As you might expect, it elicited some pretty strong responses in the comments from a number of readers, with many pointing out that this might not have been the most considerate way to make the point.
I understand the sentiments of those who believe I was too harsh, but I don’t agree. I wrote the column because I really care about TV advertising and the amazing people I know who work in the industry. Just as I cared about those who worked in newspapers, the industry where I worked 25 years ago, and which has seen better days.
I believe that people need to confront impending realities no matter how scary they are. People need to prepare for an inevitable future that they often cannot control, but must adapt to if they want to stay in the same field.
In fact, what should be comforting to folks who work in TV advertising is that there is a pretty clear path forward — for those who want to take it.
The world of the TV ad business is changing because all advertising and marketing is becoming increasingly digital, data-driven and software-managed.People with skills in those areas are in demand. The number of open jobs far exceeds qualified applicants. Just look at postings on LinkedIn.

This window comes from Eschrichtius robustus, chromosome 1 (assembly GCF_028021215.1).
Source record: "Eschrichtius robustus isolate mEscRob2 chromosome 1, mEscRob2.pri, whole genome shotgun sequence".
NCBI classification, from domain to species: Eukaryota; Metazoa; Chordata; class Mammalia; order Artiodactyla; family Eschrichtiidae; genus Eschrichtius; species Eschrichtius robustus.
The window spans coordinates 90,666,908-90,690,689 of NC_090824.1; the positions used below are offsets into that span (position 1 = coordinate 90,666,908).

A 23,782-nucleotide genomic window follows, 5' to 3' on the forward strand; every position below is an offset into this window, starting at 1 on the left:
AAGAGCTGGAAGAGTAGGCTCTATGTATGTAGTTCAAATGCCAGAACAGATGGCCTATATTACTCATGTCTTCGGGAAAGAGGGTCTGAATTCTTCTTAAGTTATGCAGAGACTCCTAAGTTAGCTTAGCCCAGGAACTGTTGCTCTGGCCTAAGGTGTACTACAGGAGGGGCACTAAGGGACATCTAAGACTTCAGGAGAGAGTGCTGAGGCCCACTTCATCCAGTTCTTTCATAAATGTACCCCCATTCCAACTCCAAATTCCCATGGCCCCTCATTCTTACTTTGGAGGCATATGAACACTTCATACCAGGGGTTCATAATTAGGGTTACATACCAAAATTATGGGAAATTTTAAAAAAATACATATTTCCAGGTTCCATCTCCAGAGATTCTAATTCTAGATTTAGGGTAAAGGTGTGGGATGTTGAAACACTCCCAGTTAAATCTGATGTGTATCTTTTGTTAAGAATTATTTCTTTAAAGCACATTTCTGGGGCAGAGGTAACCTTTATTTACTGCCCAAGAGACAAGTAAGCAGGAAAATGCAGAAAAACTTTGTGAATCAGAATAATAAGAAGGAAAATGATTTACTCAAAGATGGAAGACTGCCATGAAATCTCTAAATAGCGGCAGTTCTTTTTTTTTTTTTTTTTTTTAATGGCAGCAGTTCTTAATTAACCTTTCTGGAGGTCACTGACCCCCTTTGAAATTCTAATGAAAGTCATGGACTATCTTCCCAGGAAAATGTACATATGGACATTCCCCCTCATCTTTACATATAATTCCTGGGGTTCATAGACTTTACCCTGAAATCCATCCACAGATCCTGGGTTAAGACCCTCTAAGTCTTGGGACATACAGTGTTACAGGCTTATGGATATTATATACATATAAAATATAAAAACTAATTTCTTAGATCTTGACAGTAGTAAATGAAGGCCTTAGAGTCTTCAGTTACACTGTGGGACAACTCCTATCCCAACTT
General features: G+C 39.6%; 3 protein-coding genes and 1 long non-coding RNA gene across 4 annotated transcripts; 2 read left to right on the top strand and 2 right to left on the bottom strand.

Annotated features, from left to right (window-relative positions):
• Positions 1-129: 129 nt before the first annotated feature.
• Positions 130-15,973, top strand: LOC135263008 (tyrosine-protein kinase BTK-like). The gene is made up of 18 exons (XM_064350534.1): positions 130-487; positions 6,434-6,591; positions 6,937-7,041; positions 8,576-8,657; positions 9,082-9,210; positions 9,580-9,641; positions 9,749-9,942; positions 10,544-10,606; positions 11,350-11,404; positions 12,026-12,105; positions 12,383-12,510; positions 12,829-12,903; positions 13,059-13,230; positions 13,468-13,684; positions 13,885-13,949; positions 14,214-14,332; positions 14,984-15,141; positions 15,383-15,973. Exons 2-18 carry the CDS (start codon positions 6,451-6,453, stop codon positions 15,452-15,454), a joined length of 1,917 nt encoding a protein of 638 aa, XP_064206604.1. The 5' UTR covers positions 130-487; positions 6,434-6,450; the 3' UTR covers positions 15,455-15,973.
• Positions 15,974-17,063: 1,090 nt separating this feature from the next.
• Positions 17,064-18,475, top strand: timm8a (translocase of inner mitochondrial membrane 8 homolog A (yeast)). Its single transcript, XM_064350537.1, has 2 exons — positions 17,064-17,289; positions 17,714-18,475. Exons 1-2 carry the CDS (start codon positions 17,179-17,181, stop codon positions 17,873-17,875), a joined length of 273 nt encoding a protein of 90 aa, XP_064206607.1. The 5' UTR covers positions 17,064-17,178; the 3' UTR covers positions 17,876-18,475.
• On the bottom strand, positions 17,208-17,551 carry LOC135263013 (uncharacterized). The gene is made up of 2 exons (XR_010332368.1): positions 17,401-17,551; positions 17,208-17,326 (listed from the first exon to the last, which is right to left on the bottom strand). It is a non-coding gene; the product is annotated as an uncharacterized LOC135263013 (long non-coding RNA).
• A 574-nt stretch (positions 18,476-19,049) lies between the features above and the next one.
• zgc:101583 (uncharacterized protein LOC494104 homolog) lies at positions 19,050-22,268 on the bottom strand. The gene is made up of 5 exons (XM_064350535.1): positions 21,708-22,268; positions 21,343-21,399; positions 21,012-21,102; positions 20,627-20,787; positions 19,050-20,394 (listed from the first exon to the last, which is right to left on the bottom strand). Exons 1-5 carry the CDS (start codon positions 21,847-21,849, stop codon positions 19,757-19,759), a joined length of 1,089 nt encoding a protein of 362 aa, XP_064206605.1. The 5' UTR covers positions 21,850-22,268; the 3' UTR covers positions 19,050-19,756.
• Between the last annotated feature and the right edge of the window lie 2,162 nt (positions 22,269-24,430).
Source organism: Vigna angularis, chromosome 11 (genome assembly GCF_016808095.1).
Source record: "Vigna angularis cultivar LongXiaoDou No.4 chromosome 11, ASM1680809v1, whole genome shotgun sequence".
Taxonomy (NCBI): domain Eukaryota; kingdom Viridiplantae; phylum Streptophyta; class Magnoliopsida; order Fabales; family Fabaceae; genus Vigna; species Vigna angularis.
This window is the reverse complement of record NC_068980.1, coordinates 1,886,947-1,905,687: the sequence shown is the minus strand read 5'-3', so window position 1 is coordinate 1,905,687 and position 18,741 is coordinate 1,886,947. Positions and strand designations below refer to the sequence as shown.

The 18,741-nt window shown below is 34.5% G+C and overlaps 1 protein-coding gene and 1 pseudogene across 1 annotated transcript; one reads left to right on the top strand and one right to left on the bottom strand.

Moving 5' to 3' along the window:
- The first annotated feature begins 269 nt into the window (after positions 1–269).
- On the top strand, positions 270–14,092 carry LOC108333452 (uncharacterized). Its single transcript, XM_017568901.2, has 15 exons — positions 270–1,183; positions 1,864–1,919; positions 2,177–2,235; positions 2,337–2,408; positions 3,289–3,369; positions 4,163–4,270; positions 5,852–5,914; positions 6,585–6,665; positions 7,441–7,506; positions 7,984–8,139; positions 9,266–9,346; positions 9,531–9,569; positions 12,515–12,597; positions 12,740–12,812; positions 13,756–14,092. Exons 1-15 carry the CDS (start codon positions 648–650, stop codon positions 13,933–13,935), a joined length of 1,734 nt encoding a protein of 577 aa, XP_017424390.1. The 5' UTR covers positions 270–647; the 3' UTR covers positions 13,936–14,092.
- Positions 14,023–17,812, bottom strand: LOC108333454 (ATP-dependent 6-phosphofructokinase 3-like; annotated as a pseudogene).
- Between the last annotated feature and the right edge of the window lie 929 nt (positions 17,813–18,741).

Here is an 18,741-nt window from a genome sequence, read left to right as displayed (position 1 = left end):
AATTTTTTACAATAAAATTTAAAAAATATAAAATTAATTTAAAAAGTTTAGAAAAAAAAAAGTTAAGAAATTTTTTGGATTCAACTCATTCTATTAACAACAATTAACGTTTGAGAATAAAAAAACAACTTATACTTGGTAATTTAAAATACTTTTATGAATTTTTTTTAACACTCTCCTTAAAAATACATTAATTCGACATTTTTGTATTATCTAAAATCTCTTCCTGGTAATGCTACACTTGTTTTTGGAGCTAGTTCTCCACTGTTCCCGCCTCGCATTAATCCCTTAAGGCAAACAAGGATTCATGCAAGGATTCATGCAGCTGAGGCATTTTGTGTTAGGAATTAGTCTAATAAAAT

That’s not the case for people with legacy media channel skills. For sure, it’s not easy to learn digital skills. It takes an open mind and hard work. But the quality, diversity and affordability of educational resources in these areas is extraordinary, whether someone wants to learn on a service like Skillshare, take a class from the Interactive Advertising Bureau, get an online degree from a community college or just read books on these subjects.
No one who truly wants to grow their knowledge and skills in digital communications, data analytics, decision systems, artificial intelligence, software development or product management can blame a lack of resources.
Why do I care? Like so many of you, I’ve seen this movie before. Too few in the newspaper business acted fast enough, and too many found themselves laid off and out of a job without a plan or appropriate preparation.
Even closer to home, but further in my past, I grew up in a small coal town in western Pennsylvania where so few of those working in the coal, steel or in heavy manufacturing in the 1970s were able to proactively retrain for new jobs before the mines, furnaces and factories closed. A generation and a half were lost — and all because they held onto unwarranted hope and a lack of the kinds of educational and retraining resources available today.
What do you think?